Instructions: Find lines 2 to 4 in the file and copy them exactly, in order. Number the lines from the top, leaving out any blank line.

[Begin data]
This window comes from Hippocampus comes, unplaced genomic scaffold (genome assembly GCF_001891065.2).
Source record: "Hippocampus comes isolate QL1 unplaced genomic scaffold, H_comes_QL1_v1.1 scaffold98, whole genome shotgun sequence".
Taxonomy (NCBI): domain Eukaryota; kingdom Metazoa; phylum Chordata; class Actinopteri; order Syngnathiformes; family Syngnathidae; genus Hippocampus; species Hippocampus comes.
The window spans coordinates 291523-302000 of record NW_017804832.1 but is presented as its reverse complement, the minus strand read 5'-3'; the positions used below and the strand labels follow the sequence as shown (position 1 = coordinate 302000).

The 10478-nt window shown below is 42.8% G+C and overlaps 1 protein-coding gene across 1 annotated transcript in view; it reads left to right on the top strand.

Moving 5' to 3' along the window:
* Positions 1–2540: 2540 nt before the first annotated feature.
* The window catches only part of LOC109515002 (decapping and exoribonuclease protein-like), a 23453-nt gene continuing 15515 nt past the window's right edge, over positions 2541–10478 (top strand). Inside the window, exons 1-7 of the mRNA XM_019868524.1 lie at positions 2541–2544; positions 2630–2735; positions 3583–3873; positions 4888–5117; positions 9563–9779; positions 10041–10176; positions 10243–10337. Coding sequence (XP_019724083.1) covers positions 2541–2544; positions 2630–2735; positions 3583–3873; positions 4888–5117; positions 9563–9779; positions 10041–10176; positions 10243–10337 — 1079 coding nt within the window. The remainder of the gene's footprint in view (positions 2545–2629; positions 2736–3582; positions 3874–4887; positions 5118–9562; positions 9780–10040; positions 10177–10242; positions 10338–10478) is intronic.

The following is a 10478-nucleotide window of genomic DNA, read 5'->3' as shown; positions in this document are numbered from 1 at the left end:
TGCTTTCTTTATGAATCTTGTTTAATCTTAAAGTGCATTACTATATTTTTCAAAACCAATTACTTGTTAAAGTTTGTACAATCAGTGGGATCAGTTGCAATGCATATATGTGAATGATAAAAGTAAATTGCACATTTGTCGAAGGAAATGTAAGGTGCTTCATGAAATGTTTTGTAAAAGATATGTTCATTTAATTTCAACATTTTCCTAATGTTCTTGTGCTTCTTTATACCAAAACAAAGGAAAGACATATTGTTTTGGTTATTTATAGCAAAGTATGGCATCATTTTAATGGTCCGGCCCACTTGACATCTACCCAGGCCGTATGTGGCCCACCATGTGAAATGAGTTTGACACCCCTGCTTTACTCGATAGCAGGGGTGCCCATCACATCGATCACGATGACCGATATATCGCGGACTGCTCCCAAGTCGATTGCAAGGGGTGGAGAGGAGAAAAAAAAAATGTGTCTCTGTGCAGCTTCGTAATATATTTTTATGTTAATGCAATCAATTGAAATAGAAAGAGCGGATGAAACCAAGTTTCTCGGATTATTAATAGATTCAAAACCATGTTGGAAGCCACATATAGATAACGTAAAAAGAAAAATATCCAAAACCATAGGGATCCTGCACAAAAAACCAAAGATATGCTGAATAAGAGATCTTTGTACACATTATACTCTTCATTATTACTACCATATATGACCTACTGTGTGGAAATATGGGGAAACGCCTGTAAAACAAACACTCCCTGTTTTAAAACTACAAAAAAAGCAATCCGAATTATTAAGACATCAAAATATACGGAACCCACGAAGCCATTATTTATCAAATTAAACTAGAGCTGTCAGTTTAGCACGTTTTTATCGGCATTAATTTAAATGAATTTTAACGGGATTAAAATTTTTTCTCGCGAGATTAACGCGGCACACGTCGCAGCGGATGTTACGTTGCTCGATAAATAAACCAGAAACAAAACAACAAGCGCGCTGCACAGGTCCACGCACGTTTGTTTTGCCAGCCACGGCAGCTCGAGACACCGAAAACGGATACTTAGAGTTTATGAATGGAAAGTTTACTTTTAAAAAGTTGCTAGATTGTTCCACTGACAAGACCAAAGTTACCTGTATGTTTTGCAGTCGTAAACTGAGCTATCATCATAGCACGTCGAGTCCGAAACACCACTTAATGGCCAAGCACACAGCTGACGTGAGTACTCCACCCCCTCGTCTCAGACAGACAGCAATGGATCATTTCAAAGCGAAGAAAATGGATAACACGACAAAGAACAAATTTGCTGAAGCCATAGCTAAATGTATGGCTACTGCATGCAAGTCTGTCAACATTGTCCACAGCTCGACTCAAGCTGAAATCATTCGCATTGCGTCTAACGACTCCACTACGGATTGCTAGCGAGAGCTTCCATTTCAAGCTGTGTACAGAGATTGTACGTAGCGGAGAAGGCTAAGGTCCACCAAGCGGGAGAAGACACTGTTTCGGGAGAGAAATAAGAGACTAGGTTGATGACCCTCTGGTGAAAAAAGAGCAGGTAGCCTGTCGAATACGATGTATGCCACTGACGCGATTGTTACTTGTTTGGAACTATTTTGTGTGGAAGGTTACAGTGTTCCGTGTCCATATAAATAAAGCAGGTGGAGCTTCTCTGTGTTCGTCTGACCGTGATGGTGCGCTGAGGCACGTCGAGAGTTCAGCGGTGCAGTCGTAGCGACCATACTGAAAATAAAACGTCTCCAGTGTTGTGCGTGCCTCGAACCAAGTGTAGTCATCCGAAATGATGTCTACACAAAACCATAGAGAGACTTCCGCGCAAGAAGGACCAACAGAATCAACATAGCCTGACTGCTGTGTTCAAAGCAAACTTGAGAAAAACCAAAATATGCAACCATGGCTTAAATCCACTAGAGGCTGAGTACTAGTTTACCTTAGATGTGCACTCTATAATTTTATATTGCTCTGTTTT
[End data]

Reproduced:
Source record: "Hippocampus comes isolate QL1 unplaced genomic scaffold, H_comes_QL1_v1.1 scaffold98, whole genome shotgun sequence".
Taxonomy (NCBI): domain Eukaryota; kingdom Metazoa; phylum Chordata; class Actinopteri; order Syngnathiformes; family Syngnathidae; genus Hippocampus; species Hippocampus comes.
The window spans coordinates 291523-302000 of record NW_017804832.1 but is presented as its reverse complement, the minus strand read 5'-3'; the positions used below and the strand labels follow the sequence as shown (position 1 = coordinate 302000).